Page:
Annual Employment Survey

Annual Employment Survey

The main findings of the 2021 survey are:

  • Total permanent, full-time employment (PFT) in agency-assisted companies operating in the Industrial and Services sectors amounted to 451,945 in 2021, an increase of 6.8% (28,909 jobs) on 2021 employment levels, continuing the trend of growth in employment since 2012.
  • Gross PFT job gains for 2021 are 45,176, which is up on the 2020 figure of 37,917 and gross PFT job losses were -16,267 down from -26,414 in 2020. Part-time and temporary employment in agency-assisted firms increased by 292 jobs in 2021 to reach 39,693. This brings total employment to 491,638 in 2021, an increase of 6.3% compared to 2020.
  • Total permanent, full-time employment among Irish-owned companies amounted to 187,481 in 2021, an increase of 11,231 jobs (6.4%) compared to 2021. This is the tenth year of positive employment growth for Irish-owned firms. Irish-owned companies account for 41.5% of total fulltime employment in agency-assisted firms in 2021 compared with a 44.3% share in 2012. Permanent full-time employment in Irish-owned firms increased by 63,346 or 51.0% between 2012 and 2021, from 124,135 to 187,481 respectively. Part-time temporary jobs increased by 2,548 in 2021 to reach 18,992.
  • Among foreign-owned companies, total permanent, full-time employment amounted to 264,464. In 2021, there was an increase of 17,678 jobs (7.2%) over the previous year and it was the tenth successive year of growth. Permanent full-time employment in foreign-owned firms stood at 155,863 in 2012 and increased by 69.7% or 108,601 jobs by 2021. Part-time, temporary employment in foreign-owned firms decreased by 1,057 jobs (-4.9%) since 2020.
  • The Border Midlands and West (BMW), Dublin, and the South and East (S&E) regions all saw increases in employment compared to 2020 levels, giving a tenth consecutive year of employment growth for those regions.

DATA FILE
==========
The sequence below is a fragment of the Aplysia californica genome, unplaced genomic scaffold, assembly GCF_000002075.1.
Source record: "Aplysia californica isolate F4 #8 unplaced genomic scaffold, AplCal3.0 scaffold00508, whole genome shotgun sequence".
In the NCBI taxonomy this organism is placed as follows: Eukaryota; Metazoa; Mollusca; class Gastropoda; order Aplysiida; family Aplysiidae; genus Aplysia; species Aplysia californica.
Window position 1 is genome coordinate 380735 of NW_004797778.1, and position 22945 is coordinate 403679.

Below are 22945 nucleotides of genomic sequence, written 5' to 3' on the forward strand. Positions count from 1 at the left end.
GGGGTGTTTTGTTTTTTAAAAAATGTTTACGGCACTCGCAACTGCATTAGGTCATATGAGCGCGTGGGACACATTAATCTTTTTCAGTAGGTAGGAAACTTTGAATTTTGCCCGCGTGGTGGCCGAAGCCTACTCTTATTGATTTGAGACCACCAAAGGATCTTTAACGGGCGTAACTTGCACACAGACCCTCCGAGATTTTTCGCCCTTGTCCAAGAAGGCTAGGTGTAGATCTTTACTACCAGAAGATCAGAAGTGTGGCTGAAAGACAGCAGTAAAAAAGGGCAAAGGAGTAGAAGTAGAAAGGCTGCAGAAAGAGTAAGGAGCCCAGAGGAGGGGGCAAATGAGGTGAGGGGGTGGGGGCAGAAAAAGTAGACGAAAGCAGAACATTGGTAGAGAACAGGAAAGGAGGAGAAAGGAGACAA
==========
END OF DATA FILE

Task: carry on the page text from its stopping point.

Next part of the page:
• The South and East (S&E) region remains the largest region in terms of employment, accounting for 187,819 jobs, or 41.6% of total agency full-time employment, followed by the Dublin region with Annual Employment Survey 2021 6 175,830 full-time jobs (38.9%) and the Border, Midlands and West (BMW) region with 88,296 employed (19.5%). Over the 10-year period, 2021 is the year with the highest level of employment for all regions.

Annual Business Survey of Economic Impact

The Department of Business, Enterprise and Innovation has commissioned Insight Statistical Consulting to undertake the Annual Business Survey of Economic Impact (ABSEI) of the client companies of the enterprise development agencies (Enterprise Ireland, IDA Ireland and Údarás na Gaeltachta). The contract will run for the next two years covering agency-assisted firms’ performance in 2021 and 2022.

The aim of the survey is to provide vital economic information on Irish and Foreign enterprises in terms of their output and their expenditure in the Irish economy, i.e. sales & exports, payroll, material & services expenditure (including proportion from Ireland), corporation tax, research & development and training.

The economic contribution of these agency-assisted firms are presented in an aggregated time series and tracked over time. A link to the most recent publication is here. The data on individual companies are also used by the agencies in their day-to-day working relationship with their clients.

Eurostudent Survey VII

This report, which presents the findings of the sixth Eurostudent survey of over 20,000 higher education students in Ireland, provides a wealth of internationally comparable demographic, economic and social data.  This data provides insights into the quality of life of the increasingly diverse student population in Irish higher education.

Eurostudent is a network of researchers and data collectors, representative of national ministries and other stakeholders who have joined forces to examine the social and economic conditions of student life in higher education systems in Europe.

The main aim of the Eurostudent project is to collate comparable data from 30 countries on the social dimension of European higher education. Eurostudent is a network of researchers and data collectors, representative of national ministries and other stakeholders who have joined forces to examine the social and economic conditions of student life in higher education systems in Europe

The Irish study is overseen by the HEA on behalf of the Department and was undertaken by Insight Statistical Consulting. This publication will include information collated from higher education institutes on the social dimension of higher education in Ireland as provided by a survey completed by students.

It focuses on the socio-economic background and on the living conditions of students.  It also investigates other interesting aspects of student life such as international mobility and employment during term-time.